APS News

December 2009 (Volume 18, Number 11)

Zero Gravity: The Lighter Side of Science

2009 Ig Nobel Prizes

The 2009 Ig Nobel Prizes honoring “research that makes people laugh then think” were awarded to the pinnacle of unusual, outlandish and downright wacky research over the last year. Before a sold-out crowd at the Sanders Theater in Harvard University, Nobel Laureates Wolfgang Ketterle, Paul Krugman, and Orhan Pamuk presented the Ig Nobel winners their awards.

The ceremony was organized by the humor magazine Annals of Improbable Research and co-sponsored by the Harvard-Radcliffe Society of Physics Students, the Harvard-Radcliffe Science Fiction Association, and the Harvard Computer Society. A complete report of the ceremony, including photos, videos, and links to the winners’ research is available on the Annals of Improbable Research’s website.

The 2009 Winners Are . . .


Katherine K. Whitcome of the University of Cincinnati, USA, Daniel E. Lieberman of Harvard University, USA, and Liza J. Shapiro of the University of Texas, USA, for analytically determining why pregnant women don’t tip over.


Catherine Douglas and Peter Rowlinson of Newcastle University, Newcastle-Upon-Tyne, UK, for showing that cows who have names give more milk than cows that are nameless.


Stephan Bolliger, Steffen Ross, Lars Oesterhelweg, Michael Thali and Beat Kneubuehl of the University of Bern, Switzerland, for determining–by experiment–whether it is better to be smashed over the head with a full bottle of beer or with an empty bottle.


The directors, executives, and auditors of four Icelandic banks –Kaupthing Bank, Landsbanki, Glitnir Bank, and Central Bank of Iceland–for demonstrating that tiny banks can be rapidly transformed into huge banks, and vice versa–and for demonstrating that similar things can be done to an entire national economy.


Javier Morales, Miguel Apátiga, and Victor M. Castaño of Universidad Nacional Autónoma de México, for creating diamonds from liquid–specifically from tequila.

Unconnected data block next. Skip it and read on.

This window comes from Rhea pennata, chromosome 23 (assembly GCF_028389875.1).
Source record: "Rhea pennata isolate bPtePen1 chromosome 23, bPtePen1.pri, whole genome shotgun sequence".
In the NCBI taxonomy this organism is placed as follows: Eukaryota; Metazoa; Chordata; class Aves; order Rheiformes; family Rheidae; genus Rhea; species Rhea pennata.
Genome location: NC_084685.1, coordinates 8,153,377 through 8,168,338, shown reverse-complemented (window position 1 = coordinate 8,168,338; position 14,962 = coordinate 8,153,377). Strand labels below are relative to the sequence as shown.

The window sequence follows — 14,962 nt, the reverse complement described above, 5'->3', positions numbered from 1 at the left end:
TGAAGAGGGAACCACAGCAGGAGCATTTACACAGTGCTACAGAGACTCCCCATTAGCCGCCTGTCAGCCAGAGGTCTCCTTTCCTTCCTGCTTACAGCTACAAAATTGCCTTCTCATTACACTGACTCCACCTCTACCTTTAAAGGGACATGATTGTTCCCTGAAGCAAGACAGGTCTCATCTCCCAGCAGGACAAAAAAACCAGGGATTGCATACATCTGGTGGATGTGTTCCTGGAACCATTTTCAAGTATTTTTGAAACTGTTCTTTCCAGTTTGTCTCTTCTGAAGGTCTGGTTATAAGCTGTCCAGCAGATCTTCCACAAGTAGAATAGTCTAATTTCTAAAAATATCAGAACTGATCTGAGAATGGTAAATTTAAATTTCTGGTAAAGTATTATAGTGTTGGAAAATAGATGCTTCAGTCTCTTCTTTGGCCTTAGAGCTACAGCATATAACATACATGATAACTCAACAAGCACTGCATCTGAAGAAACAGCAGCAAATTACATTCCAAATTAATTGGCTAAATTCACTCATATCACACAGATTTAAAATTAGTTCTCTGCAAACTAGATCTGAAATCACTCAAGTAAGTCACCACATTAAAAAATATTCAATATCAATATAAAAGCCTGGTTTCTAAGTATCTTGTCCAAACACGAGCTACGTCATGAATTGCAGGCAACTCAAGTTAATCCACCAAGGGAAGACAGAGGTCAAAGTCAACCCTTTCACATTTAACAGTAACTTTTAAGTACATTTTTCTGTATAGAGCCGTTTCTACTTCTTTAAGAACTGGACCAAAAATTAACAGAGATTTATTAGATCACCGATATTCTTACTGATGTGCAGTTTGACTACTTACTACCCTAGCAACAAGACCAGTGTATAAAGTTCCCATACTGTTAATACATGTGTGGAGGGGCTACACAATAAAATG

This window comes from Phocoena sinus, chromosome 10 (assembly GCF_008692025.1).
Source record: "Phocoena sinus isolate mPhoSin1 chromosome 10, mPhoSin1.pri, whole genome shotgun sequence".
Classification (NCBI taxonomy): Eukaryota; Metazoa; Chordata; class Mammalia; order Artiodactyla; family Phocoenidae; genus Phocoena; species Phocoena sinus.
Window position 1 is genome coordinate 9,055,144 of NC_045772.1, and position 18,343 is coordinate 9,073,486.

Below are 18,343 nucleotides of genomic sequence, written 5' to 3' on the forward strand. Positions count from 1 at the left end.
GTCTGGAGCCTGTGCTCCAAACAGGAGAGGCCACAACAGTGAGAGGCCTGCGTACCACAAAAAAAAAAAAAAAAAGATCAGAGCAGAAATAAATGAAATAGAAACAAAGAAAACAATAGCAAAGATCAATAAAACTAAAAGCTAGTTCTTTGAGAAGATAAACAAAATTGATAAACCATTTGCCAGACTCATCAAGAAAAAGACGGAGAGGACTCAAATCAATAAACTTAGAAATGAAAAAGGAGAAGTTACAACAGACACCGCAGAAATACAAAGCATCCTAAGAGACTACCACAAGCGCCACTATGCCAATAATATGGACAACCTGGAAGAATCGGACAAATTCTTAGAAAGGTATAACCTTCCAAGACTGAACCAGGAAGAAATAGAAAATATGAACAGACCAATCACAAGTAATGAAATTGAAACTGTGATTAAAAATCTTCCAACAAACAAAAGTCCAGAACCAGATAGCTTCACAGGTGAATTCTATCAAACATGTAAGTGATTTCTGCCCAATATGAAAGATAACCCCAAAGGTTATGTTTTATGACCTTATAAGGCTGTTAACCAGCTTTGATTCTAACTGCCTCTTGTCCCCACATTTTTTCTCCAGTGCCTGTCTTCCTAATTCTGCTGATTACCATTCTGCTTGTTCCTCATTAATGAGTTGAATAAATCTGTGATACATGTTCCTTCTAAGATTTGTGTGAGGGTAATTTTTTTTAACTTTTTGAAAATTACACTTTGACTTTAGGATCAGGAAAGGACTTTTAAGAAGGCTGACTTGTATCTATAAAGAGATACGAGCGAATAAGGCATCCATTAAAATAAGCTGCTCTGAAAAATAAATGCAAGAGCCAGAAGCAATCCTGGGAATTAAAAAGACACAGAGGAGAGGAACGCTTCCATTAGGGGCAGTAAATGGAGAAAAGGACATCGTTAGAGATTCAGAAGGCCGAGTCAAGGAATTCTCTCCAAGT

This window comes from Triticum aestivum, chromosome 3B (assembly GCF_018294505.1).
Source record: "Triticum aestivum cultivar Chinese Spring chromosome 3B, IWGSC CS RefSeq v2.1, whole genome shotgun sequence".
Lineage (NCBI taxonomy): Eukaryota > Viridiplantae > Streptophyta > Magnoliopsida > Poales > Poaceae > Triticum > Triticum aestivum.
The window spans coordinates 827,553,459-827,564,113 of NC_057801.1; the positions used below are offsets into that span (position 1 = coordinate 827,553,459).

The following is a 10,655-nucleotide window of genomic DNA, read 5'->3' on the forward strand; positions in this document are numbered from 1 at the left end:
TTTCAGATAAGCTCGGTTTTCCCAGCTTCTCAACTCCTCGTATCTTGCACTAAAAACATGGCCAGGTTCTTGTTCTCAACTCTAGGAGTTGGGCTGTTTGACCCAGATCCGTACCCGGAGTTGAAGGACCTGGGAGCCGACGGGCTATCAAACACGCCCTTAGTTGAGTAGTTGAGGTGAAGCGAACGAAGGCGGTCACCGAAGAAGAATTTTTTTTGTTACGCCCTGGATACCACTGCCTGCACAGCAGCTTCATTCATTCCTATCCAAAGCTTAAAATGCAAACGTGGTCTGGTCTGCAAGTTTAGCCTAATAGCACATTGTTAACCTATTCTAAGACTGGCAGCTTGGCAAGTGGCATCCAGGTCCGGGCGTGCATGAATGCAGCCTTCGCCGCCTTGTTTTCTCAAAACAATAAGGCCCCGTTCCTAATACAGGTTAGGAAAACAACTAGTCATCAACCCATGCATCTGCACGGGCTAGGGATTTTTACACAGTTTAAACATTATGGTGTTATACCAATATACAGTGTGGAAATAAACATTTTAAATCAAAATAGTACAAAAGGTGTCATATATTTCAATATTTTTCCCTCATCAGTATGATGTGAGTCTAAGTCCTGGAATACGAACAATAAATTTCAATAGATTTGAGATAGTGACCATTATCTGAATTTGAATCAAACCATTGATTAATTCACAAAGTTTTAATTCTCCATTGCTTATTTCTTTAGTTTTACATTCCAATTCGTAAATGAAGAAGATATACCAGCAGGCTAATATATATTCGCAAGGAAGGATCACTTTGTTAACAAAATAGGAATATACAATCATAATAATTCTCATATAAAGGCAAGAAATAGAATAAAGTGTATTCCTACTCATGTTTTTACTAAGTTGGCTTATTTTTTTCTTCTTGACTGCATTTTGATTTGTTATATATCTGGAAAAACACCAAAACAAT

Donald L. Unger, of Thousand Oaks, California, USA, for investigating a possible cause of arthritis of the fingers, by diligently cracking the knuckles of his left hand–but never cracking the knuckles of his right hand–every day for more than sixty (60) years.


Ireland’s police service (An Garda Siochana), for writing and presenting more than fifty traffic tickets to the most frequent driving offender in the country–Prawo Jazdy–whose name in Polish means “Driving License.”


Elena N. Bodnar, Raphael C. Lee, and Sandra Marijan of Chicago, Illinois, USA, for inventing a brassiere that, in an emergency, can be quickly converted into a pair of protective face masks, one for the brassiere wearer and one to be given to some needy bystander.


Fumiaki Taguchi, Song Guofu, and Zhang Guanglei of Kitasato University Graduate School of Medical Sciences in Sagamihara, Japan, for demonstrating that kitchen refuse can be reduced more than 90% in mass by using bacteria extracted from the feces of giant pandas.

APS encourages the redistribution of the materials included in this newspaper provided that attribution to the source is noted and the materials are not truncated or changed.

Editor: Alan Chodos

December 2009 (Volume 18, Number 11)

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Articles in this Issue
March Meeting to Convene in Oregon
Council Keeps Current Climate Change Statement
Members Bombard Councilors with Messages on Climate Change
New APS Blog Tackles Science and Public Policy
Greenberg, Zhuang Share 2009 Apker Award
APS Launches Slide Shows for Undergrads
Accelerators Are Ubiquitous but Unsung
Gallagher Confirmed as NIST Director
Laser Science Meeting Features Beetles and Fast X-Rays
DNP Holds Third Joint Meeting with Japan
Letters to the Editor
The Back Page
Members in the Media
Inside the Beltway
The Education Corner
This Month Physics History
Zero Gravity: The Lighter Side of Science
Topical Groups